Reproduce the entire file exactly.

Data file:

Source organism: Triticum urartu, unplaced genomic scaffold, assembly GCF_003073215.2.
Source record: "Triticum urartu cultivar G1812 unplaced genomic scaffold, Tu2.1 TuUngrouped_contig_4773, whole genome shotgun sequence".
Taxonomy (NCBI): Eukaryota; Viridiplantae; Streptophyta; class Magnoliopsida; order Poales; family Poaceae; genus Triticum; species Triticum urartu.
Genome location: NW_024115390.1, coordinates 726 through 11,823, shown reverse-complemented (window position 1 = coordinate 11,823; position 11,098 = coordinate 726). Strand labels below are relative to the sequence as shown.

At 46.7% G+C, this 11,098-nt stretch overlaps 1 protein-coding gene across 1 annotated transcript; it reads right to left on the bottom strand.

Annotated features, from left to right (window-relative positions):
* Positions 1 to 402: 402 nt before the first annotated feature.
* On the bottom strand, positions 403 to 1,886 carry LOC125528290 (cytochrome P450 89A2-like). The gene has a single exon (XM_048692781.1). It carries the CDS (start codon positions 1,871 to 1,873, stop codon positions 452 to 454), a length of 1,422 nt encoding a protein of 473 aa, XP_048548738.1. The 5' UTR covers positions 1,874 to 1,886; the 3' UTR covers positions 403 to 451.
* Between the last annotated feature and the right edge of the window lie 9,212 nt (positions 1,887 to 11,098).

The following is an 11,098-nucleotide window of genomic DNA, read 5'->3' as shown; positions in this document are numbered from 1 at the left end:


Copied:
Source organism: Triticum urartu, unplaced genomic scaffold, assembly GCF_003073215.2.
Source record: "Triticum urartu cultivar G1812 unplaced genomic scaffold, Tu2.1 TuUngrouped_contig_4773, whole genome shotgun sequence".
Taxonomy (NCBI): Eukaryota; Viridiplantae; Streptophyta; class Magnoliopsida; order Poales; family Poaceae; genus Triticum; species Triticum urartu.
Genome location: NW_024115390.1, coordinates 726 through 11,823, shown reverse-complemented (window position 1 = coordinate 11,823; position 11,098 = coordinate 726). Strand labels below are relative to the sequence as shown.

At 46.7% G+C, this 11,098-nt stretch overlaps 1 protein-coding gene across 1 annotated transcript; it reads right to left on the bottom strand.

Annotated features, from left to right (window-relative positions):
* Positions 1 to 402: 402 nt before the first annotated feature.
* On the bottom strand, positions 403 to 1,886 carry LOC125528290 (cytochrome P450 89A2-like). The gene has a single exon (XM_048692781.1). It carries the CDS (start codon positions 1,871 to 1,873, stop codon positions 452 to 454), a length of 1,422 nt encoding a protein of 473 aa, XP_048548738.1. The 5' UTR covers positions 1,874 to 1,886; the 3' UTR covers positions 403 to 451.
* Between the last annotated feature and the right edge of the window lie 9,212 nt (positions 1,887 to 11,098).

The following is an 11,098-nucleotide window of genomic DNA, read 5'->3' as shown; positions in this document are numbered from 1 at the left end: